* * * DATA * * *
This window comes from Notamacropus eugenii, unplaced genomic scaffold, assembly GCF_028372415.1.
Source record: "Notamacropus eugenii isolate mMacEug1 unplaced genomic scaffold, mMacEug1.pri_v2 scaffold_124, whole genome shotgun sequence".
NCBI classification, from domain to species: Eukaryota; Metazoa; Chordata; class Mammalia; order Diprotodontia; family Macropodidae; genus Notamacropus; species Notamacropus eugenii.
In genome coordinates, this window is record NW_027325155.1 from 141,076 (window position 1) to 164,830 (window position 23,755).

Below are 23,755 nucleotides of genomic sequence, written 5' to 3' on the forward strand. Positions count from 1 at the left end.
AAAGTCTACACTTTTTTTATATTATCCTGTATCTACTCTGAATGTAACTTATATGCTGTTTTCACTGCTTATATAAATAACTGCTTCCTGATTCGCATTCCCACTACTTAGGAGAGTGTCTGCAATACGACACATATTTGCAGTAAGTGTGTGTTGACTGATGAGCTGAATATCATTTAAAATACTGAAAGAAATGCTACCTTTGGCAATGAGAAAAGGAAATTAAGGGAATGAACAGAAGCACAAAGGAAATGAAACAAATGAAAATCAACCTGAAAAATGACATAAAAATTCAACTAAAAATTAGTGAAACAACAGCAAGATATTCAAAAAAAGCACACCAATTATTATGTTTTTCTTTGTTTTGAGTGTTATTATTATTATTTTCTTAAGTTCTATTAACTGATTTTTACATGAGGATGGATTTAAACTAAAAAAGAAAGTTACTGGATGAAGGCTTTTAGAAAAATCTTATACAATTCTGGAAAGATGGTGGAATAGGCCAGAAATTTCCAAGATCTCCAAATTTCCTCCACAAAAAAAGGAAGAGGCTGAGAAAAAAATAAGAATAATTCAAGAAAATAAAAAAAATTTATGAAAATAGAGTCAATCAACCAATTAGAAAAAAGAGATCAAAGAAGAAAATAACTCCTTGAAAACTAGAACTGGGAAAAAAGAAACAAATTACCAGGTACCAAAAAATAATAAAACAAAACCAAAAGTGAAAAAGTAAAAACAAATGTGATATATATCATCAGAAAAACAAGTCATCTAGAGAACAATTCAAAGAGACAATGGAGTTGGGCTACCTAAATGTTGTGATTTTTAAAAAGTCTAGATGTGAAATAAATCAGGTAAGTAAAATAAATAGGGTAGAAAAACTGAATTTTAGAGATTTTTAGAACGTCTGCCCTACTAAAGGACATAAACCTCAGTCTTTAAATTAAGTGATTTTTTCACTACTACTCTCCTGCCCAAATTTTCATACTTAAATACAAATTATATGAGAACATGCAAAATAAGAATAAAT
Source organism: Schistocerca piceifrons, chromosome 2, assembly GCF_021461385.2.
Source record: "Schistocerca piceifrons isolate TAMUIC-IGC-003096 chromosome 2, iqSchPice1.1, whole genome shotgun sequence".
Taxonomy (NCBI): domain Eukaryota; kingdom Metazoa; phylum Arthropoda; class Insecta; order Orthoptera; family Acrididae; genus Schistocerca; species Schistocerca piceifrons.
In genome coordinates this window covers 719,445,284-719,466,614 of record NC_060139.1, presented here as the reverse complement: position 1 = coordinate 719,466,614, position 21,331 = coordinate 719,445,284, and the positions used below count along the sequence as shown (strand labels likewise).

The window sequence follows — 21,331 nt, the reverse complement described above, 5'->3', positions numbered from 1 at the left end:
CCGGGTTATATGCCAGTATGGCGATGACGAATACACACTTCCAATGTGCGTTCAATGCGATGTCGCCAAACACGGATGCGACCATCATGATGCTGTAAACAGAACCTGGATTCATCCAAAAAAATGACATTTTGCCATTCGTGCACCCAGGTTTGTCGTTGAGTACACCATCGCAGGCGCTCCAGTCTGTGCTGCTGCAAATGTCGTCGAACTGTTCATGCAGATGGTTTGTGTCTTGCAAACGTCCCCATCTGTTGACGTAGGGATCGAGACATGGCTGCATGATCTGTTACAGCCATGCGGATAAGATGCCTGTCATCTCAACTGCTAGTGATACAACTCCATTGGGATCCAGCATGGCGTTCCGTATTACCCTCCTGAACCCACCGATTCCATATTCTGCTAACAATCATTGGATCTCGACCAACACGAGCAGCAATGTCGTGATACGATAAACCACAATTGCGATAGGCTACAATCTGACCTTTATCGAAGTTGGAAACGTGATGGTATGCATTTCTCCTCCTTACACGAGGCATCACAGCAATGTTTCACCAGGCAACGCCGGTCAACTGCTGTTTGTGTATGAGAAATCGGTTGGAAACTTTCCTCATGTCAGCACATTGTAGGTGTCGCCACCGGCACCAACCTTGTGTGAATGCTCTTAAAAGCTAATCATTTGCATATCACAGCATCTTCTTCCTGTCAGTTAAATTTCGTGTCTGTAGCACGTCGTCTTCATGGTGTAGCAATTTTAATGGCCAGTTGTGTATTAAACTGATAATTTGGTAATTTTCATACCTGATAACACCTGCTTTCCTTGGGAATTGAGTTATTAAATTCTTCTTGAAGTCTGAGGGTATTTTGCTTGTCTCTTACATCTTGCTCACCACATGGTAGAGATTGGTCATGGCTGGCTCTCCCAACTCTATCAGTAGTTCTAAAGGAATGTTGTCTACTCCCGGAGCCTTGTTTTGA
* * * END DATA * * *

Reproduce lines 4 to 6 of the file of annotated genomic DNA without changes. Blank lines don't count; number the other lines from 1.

In genome coordinates, this window is record NW_027325155.1 from 141,076 (window position 1) to 164,830 (window position 23,755).

Below are 23,755 nucleotides of genomic sequence, written 5' to 3' on the forward strand. Positions count from 1 at the left end.
AAAGTCTACACTTTTTTTATATTATCCTGTATCTACTCTGAATGTAACTTATATGCTGTTTTCACTGCTTATATAAATAACTGCTTCCTGATTCGCATTCCCACTACTTAGGAGAGTGTCTGCAATACGACACATATTTGCAGTAAGTGTGTGTTGACTGATGAGCTGAATATCATTTAAAATACTGAAAGAAATGCTACCTTTGGCAATGAGAAAAGGAAATTAAGGGAATGAACAGAAGCACAAAGGAAATGAAACAAATGAAAATCAACCTGAAAAATGACATAAAAATTCAACTAAAAATTAGTGAAACAACAGCAAGATATTCAAAAAAAGCACACCAATTATTATGTTTTTCTTTGTTTTGAGTGTTATTATTATTATTTTCTTAAGTTCTATTAACTGATTTTTACATGAGGATGGATTTAAACTAAAAAAGAAAGTTACTGGATGAAGGCTTTTAGAAAAATCTTATACAATTCTGGAAAGATGGTGGAATAGGCCAGAAATTTCCAAGATCTCCAAATTTCCTCCACAAAAAAAGGAAGAGGCTGAGAAAAAAATAAGAATAATTCAAGAAAATAAAAAAAATTTATGAAAATAGAGTCAATCAACCAATTAGAAAAAAGAGATCAAAGAAGAAAATAACTCCTTGAAAACTAGAACTGGGAAAAAAGAAACAAATTACCAGGTACCAAAAAATAATAAAACAAAACCAAAAGTGAAAAAGTAAAAACAAATGTGATATATATCATCAGAAAAACAAGTCATCTAGAGAACAATTCAAAGAGACAATGGAGTTGGGCTACCTAAATGTTGTGATTTTTAAAAAGTCTAGATGTGAAATAAATCAGGTAAGTAAAATAAATAGGGTAGAAAAACTGAATTTTAGAGATTTTTAGAACGTCTGCCCTACTAAAGGACATAAACCTCAGTCTTTAAATTAAGTGATTTTTTCACTACTACTCTCCTGCCCAAATTTTCATACTTAAATACAAATTATATGAGAACATGCAAAATAAGAATAAAT